Published: October 30, 2017 | Comments
Mention “training evaluations, ” and most training professionals will pass right on by. Don’t get me wrong, trainers crave performance feedback and look for ways to improve our work, but many evaluation schemes are so complex and require so much time and resources, that they are out-of-reach for many contact center training departments. So we resort to counting participants, counting training hours, and relying solely on end-of-course “smile sheets” to evaluate our training. I suggest that we can do better.
First of all, end-of-course evaluations or “smile sheets” are helpful for evaluating training, as long as they provide information that is actionable. If the assessment is a just a checklist of agree or disagree statements, how actionable are the findings? Often they are not. A useful resource for designing actionable smile sheets is Dr. Will Thallheimer’s book, Performance-Focused Smile Sheets: A Radical Rethinking of a Dangerous Art Form.
But let’s go even further back to before the end-of-course surveys and before the course is even held. The key to proper training evaluation is knowing what the business owner is looking for in the people who complete the training. If you haven’t gotten clarity on that, then your training is unlikely to be successful. For some training—such as new hire training—you might need to revisit these periodically. What are the top 10 call issues? Are new hires trained to address these? Are they able to quickly navigate the knowledge management system to find answers (as opposed to memorizing the answers)? Can they quickly search and find customer information on your systems? Do they follow proper processes for privacy, verification, documentation, and providing resolutions? What are the things that are most critical for them to know and do when they first start taking calls? Is training designed to deliver those things?
You might have to go back and tweak the design of your new hire training to make sure that changing expectations are satisfied. Explicitly knowing what your business partners expect from participants after training and mutually agreeing on how to measure those expectations is critical for delivering good training and identifying what to look for in the business results to indicate the success of the training. That simply takes a conversation with people that have grown to know and respect your training insights and expertise—which requires building good, professional relationships.
Other areas that can provide useful, reliable information on the success of any training include looking at participants’ quality monitoring immediately after training. Look specifically at the area(s) where training was supposed to make an impact. Are they doing better? That’s a clear indication that the training provided the desired impact on participant behavior. Also, talk to their frontline supervisors to see what differences they may or may not notice in the participants. It is incredible how much a frontline supervisor will notice, so making them your partners will provide tons of useful information before and after the training.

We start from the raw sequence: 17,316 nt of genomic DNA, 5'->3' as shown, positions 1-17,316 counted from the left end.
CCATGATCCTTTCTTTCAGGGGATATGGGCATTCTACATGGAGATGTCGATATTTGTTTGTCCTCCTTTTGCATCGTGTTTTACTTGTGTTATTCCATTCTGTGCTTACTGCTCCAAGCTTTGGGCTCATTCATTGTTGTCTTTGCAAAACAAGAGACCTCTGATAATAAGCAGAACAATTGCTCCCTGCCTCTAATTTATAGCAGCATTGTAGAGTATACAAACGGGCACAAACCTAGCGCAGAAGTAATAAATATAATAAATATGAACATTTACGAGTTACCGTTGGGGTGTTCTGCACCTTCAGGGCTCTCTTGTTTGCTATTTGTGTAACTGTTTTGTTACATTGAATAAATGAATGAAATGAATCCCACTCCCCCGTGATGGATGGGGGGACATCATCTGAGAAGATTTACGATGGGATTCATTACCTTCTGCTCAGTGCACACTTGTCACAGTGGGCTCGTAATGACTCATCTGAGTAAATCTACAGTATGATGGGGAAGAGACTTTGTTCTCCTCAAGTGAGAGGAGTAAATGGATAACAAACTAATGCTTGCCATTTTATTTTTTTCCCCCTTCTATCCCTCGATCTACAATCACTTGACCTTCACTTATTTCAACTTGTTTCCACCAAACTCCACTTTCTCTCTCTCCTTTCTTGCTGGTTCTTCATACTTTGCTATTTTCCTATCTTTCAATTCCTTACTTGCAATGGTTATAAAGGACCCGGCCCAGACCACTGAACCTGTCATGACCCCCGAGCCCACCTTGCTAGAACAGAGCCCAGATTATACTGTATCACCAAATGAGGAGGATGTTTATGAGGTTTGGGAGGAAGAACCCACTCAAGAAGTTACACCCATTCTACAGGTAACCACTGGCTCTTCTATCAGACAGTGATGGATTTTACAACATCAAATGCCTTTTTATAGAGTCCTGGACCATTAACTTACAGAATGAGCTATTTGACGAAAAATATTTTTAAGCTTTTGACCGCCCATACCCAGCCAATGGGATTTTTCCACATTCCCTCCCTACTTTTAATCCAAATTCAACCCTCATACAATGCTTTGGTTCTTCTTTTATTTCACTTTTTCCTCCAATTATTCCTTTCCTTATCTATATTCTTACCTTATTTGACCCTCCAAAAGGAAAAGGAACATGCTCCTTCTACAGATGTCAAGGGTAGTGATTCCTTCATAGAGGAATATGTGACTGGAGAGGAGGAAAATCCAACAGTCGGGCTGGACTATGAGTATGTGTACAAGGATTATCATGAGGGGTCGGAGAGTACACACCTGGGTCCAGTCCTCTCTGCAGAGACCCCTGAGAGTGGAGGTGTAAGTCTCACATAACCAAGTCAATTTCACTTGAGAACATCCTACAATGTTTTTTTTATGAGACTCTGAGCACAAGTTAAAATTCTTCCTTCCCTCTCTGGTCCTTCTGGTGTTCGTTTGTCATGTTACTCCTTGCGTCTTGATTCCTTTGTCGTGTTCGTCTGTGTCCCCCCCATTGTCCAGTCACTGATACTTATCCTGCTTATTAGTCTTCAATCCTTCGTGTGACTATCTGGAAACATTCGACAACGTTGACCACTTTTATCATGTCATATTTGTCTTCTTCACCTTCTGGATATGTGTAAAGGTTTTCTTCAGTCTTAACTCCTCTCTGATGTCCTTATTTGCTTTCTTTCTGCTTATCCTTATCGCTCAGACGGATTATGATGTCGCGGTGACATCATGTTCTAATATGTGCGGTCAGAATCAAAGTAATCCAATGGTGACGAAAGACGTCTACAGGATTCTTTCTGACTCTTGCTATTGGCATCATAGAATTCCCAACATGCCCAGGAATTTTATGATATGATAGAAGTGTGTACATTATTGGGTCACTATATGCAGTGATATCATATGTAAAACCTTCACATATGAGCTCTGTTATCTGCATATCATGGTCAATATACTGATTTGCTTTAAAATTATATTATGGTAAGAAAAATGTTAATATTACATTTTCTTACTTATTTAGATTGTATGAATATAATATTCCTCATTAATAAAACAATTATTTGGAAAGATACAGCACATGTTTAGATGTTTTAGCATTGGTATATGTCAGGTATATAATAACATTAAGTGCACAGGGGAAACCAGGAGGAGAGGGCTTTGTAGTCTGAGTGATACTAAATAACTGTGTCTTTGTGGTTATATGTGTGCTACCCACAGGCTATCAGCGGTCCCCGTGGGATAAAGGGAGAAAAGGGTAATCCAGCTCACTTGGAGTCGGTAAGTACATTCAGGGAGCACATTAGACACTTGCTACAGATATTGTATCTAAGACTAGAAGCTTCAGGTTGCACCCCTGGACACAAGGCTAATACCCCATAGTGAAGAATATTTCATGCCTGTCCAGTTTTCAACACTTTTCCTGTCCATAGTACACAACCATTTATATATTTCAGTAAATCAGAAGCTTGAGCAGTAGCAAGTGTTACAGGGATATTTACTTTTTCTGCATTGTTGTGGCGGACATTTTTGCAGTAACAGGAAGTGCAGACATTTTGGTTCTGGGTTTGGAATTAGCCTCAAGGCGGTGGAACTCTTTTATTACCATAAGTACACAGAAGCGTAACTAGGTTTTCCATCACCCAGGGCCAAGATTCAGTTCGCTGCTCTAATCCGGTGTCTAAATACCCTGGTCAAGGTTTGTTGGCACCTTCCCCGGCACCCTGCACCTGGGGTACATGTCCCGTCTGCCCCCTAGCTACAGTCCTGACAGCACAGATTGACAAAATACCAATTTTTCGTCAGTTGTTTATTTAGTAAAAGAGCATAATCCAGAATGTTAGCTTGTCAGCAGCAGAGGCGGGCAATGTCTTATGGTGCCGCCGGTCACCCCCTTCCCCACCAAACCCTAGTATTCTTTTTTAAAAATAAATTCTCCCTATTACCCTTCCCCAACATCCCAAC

I am also a great proponent of doing another participant survey 14-45 days after the training—after the participants have been able to apply what they learned. I keep the survey short (no more than 5-7 questions) and I ask things like:
- Now that you have been doing the job for a little while, how able do you think you were at the end of classroom training to put what you learned into practice on the job? (A wide variety of positive, neutral, and negative answers are provided for respondents to choose from.)
- Now that you have been on the floor for a little while, which of the following were true about your course instructor? (A wide variety of positive, neutral, and negative answers are provided for respondents to choose from, with the ability to select more than one answer.)
- After the course, when you began to apply your new knowledge on the job, which of the following supports were in place for you? (This can be helpful for the business owner as well as to training)
- What is something you wish you had learned in training but did not? (Open-ended responses)
- What did you learn in training that has proven to be the most helpful to you on the job? (Open-ended responses)
By surveying training participants after they have had time on the job, you will learn whether they really did apply new or refresher learning, and you will also learn where the training might not be as effective as it could have been. You might still have to dig to get to specifics, but the post-training survey can help balance out the optimism of end-of-course surveys. And it also makes people think back on the training and reminds them to use things they might have let fall by the wayside.
Contact Center Training departments can evaluate training without having to put a lot of resources into place. If the evaluation is not providing you with helpful information to get better at training, then it is a waste of time. But it doesn’t have to be something so cumbersome that it is impossible to do correctly. Each year, look at how you are evaluating every bit of your training and consider what you can do to get better evaluation data to help your training programs. Make sure, too, that you are using your existing resources like quality monitoring and front-line supervisors to evaluate and support your training efforts.
*A Likert scale is a five or seven point scale which is used to allow the individual to express how much they agree or disagree with a particular statement.